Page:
I believe Jesus points us to the unity of these beatitudes, in verses 3 and 10 the blessing of God’s disciples is “the kingdom of heaven”. Notice though, that many of these blessings is described as in the future, while verse 3 and 10 say that in the present, Jesus’ disciples are blessed with the kingdom of heaven. It’s present-tense. This tells us that the kingdom of heaven is both present and future realities. It is something that we enjoy and something that we long for. These beatitudes turn our attention to how citizens of this kingdom live.
What is a beatitude? It is a latin word that means “blessing” or “happiness”. For us, it is not fully appropriate to consider these beatitudes as a way to be happy in this world. No, what Jesus is talking about is the way to experience “goodness” and “blessedness” in the kingdom of heaven. It is speaking primarily about the blessing of being approved by God. This approval leads to ultimate happiness, but it is not the temporary and emotional happiness of the world. Instead, this is the eternal joy that only Jesus’ followers experience.
There are many ways that we can divide these beatitudes, but I’ve chosen to divide them into two groups: how these beatitudes describes how heavenly citizens are before God and how we are before others.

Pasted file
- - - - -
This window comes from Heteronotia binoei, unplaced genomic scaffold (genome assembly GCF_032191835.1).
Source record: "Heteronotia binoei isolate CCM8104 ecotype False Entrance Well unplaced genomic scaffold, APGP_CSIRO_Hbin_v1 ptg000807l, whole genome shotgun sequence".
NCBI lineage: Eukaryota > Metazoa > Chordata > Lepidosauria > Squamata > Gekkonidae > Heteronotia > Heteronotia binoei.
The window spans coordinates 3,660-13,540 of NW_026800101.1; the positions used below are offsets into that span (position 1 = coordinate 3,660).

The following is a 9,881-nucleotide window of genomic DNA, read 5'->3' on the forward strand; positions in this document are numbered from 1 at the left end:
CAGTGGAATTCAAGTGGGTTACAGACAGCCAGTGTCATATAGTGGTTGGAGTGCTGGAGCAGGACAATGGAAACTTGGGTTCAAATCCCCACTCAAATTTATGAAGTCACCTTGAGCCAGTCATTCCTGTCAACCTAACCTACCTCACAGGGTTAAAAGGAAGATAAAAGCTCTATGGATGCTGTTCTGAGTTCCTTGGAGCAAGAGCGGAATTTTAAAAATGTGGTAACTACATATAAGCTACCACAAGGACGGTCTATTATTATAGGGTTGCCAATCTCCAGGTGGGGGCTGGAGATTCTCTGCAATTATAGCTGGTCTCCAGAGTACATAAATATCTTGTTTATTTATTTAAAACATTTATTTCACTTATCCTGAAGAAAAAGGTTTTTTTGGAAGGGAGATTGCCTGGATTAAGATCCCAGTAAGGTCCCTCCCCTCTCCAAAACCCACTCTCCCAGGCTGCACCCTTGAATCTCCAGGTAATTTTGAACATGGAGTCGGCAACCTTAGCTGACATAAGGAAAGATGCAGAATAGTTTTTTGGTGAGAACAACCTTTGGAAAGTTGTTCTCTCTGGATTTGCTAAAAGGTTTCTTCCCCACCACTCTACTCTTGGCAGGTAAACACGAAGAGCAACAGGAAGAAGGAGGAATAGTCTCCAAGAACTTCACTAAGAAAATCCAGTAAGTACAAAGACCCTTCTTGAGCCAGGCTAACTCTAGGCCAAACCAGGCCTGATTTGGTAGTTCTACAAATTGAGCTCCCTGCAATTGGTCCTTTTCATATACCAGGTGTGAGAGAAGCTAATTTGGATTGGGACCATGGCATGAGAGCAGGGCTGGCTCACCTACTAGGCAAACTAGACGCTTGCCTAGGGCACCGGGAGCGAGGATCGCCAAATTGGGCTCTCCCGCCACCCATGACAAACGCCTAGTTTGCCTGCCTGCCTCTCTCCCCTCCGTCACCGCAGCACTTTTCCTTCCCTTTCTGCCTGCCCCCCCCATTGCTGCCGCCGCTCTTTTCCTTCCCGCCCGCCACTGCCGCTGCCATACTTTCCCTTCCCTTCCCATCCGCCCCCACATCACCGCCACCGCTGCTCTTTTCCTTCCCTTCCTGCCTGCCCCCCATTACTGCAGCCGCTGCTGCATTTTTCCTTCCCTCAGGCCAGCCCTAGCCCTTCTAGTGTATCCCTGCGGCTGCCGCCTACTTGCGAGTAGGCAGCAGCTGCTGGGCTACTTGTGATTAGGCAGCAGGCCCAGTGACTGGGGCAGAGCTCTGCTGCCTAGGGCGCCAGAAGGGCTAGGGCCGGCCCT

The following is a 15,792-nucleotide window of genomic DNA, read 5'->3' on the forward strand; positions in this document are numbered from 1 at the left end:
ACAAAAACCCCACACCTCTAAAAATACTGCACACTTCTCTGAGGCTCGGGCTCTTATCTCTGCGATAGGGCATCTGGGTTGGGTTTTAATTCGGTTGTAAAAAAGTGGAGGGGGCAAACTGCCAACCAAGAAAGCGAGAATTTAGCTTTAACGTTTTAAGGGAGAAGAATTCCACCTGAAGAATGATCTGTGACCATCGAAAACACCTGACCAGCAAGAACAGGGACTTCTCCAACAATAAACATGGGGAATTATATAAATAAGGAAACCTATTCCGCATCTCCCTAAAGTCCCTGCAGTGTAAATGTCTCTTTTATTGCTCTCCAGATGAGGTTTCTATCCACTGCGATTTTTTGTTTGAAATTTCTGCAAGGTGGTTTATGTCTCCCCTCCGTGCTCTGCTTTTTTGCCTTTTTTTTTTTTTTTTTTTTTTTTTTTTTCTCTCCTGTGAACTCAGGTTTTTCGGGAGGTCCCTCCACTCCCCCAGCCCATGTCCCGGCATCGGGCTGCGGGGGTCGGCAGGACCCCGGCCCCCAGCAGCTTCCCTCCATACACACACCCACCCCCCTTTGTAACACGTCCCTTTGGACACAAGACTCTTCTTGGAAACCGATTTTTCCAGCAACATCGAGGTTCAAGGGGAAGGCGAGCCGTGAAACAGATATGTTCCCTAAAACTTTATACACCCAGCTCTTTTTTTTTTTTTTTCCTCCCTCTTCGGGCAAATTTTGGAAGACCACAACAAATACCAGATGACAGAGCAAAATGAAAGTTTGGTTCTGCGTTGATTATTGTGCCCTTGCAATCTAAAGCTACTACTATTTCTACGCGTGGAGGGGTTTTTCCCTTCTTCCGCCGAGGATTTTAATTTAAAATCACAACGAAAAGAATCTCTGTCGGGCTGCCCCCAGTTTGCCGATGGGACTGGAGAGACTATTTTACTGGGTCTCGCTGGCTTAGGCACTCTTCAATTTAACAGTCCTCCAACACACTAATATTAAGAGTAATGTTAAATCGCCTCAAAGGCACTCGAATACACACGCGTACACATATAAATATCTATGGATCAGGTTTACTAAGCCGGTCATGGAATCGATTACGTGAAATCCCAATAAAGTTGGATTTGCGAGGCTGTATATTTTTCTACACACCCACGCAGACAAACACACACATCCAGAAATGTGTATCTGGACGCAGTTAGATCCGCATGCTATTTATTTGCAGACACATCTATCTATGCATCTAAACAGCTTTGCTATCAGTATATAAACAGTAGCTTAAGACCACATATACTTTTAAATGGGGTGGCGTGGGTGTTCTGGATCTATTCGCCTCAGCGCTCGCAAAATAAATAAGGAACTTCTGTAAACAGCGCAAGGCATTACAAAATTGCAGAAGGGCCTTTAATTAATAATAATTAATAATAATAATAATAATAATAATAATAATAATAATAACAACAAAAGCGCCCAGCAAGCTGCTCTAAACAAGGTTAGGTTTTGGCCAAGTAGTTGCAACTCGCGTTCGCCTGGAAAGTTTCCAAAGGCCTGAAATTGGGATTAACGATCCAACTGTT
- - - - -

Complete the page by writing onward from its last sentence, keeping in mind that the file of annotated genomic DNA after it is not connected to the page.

The Way Heavenly Citizens Are Before God

Matthew 5:3 ESV
3 “Blessed are the poor in spirit, for theirs is the kingdom of heaven.
The Message of the Sermon on the Mount 1. The Poor in Spirit (3)

Thus, to be ‘poor in spirit’ is to acknowledge our spiritual poverty, indeed our spiritual bankruptcy, before God. For we are sinners, under the holy wrath of God, and deserving nothing but the judgment of God. We have nothing to offer, nothing to plead, nothing with which to buy the favour of heaven.

Matthew 5:4 ESV
4 “Blessed are those who mourn, for they shall be comforted.

It is plain from the context that those here promised comfort are not primarily those who mourn the loss of a loved one, but those who mourn the loss of their innocence, their righteousness, their self-respect. It is not the sorrow of bereavement to which Christ refers, but the sorrow of repentance.